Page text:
I find that this name may bear two or three interpretations. The word is sometimes in Scripture translated "marvellous." Jesus Christ may be called marvellous; and a learned German interpreter says, that without doubt, the meaning of miraculous is also wrapt up in it. Christ is the marvel of marvels, the miracle of miracles. "His name shall be called Miraculous," for he is more than a man, he is God's highest miracle. "Great is the mystery of godliness; God was manifest in the flesh." It may also mean separated, or distinguished. And Jesus Christ may well be called this; for as Saul was distinguished from all men, being head and shoulders taller than they, so is Christ distinguished above all men; he is anointed with the oil of gladness above his fellows, and in his character, and in his acts he is infinitely separated from all comparison with any of the sons of men. "Thou art fairer than the children of men; grace is poured into thy lips." He is "the chief among ten thousand and altogether lovely." "His name shall be called the Separated One," the distinguished one, the noble one, set apart from the common race of mankind.
We shall, however, this morning, keep to the old version, and simply read it thus, "His name shall be called Wonderful." And first I shall notice that Jesus Christ deserveth to be called Wonderful for what he was in the past; secondly, that he is called Wonderful by all his people for what he is in the present; and in the third place, that he shall be called Wonderful, for what he shall be in the future.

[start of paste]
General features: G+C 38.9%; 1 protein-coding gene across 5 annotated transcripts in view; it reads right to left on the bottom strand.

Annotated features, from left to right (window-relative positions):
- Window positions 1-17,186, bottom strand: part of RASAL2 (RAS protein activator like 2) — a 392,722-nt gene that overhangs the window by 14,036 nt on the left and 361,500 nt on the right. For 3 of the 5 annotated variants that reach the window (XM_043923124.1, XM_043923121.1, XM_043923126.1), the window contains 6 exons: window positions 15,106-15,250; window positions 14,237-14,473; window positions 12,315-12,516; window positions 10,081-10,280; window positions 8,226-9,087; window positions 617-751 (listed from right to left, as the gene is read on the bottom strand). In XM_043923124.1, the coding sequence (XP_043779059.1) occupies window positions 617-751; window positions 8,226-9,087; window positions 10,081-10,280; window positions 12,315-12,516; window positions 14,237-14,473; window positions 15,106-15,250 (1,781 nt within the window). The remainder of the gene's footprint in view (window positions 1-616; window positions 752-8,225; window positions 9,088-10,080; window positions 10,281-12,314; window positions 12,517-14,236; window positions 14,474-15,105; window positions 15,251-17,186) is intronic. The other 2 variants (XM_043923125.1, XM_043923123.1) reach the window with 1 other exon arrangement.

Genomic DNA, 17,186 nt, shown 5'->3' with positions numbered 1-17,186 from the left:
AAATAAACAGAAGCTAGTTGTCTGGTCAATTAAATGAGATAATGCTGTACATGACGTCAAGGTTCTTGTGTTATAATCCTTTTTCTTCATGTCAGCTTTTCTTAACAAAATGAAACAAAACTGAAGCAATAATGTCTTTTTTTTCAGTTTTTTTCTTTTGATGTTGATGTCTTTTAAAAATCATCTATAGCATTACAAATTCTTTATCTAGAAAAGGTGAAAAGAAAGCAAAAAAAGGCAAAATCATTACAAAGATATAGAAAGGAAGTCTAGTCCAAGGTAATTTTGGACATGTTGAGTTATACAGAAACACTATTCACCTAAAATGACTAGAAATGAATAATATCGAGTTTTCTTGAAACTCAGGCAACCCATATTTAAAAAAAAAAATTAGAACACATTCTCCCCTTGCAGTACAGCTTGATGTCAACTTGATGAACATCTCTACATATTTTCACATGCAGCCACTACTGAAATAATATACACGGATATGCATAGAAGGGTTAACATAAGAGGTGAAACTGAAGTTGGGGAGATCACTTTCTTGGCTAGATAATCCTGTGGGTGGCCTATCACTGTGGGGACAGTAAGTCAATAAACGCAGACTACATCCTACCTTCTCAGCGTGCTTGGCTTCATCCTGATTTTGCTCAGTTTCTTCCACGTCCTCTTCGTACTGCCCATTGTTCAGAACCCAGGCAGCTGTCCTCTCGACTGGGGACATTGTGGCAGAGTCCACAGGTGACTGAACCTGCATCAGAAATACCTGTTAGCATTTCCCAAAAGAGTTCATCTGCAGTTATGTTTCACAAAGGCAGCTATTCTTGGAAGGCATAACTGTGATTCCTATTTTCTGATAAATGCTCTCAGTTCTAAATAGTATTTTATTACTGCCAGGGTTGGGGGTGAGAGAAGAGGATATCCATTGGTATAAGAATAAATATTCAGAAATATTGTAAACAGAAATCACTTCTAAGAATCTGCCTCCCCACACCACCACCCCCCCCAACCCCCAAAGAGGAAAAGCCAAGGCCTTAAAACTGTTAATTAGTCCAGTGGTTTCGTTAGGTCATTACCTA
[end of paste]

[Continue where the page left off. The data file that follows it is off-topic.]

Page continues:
I. First, Christ shall be called Wonderful for WHAT HE WAS IN THE PAST. Gather up your thoughts, my brethren. for a moment, and center them all on Christ, and you will soon see how wonderful he is. Consider his eternal existence, "begotten of his Father from before all worlds," being of the same substance with his Father: begotten, not made, co-equal, co-eternal, in every attribute, "very God of very God." For a moment remember that he who became an infant of a span long, was no less than the King of ages, the everlasting Father, who was from eternity. and is to be to all eternity. The divine nature of Christ is indeed wonderful. Just think for a moment, how much interest clusters round the life of an old man. Those of us who are but as children in years, look up to him with wonder and astonishment, as he tells us the varied stories of the experience through which he has passed; but what is the life of an aged man—how brief it appears when compared with the life of the tree that shelters him. It existed long before that old man's father crept a helpless infant into the world. How many storms have swept over its brow! how many kings have come and gone! how many empires have risen and fallen since that old oak was slumbering in its acorn cradle! But what is the life of the tree compared with the soil on which it grows? What a wonderful story that soil might tell! What changes it has passed through in all the eras of time that have elapsed since "in the beginning God created the heavens and the earth." There is a wonderful story connected with every atom of black mould which furnishes the nourishment of the oak. But whilst is the history of that soil compared with the marvellous history of the rock on which it rests—the cliff on which it lifts its head. Oh! what stories might it tell, what records lie hidden in its bowels. Perhaps it could tell the story of the time when "the earth was without form and void, and darkness was upon the face of the earth." Perhaps it might speak and tell us of those days when the morning and the evening were the first day, and the morning and the evening were the second day, and could explain to us the mysteries of how God made this marvellous piece of miracle,—the world. But what is the history of the cliff, compared with that of the sea that rolls at its base—that deep blue ocean, over which a thousand navies have swept, without leaving a furrow Upon its brow! But what is the history of the sea, compared with the history of the heavens that are stretched like a curtain over that vast basin! What a history is that of the hosts of heaven—of the everlasting marches of the sun, moon, and stars! Who can tell their generation, or who can write their biography? But what is the history of the heavens, compared with the history of the angels? They could tell you of the day when they saw this world wrapped in swaddling bands of mist—when, like a newborn infant, the last of God's offspring, it came forth from him, and the morning stars sang together, and the sons of God shouted for joy. But what is the history of the angels that excel in strength, compared with the history of the Lord Jesus Christ? The angel is but of yesterday, and he knoweth nothing; Christ, the Eternal One, chargeth even his angels with folly, and looks upon them as his ministering spirits, that come and go at his good pleasure. Oh, Christians, gather with reverence and mysterious awe around the throne of him who is your great Redeemer; for "his name is called Wonderful," since he has existed before all things, and "by him all things were made; and without him was not anything made that was made."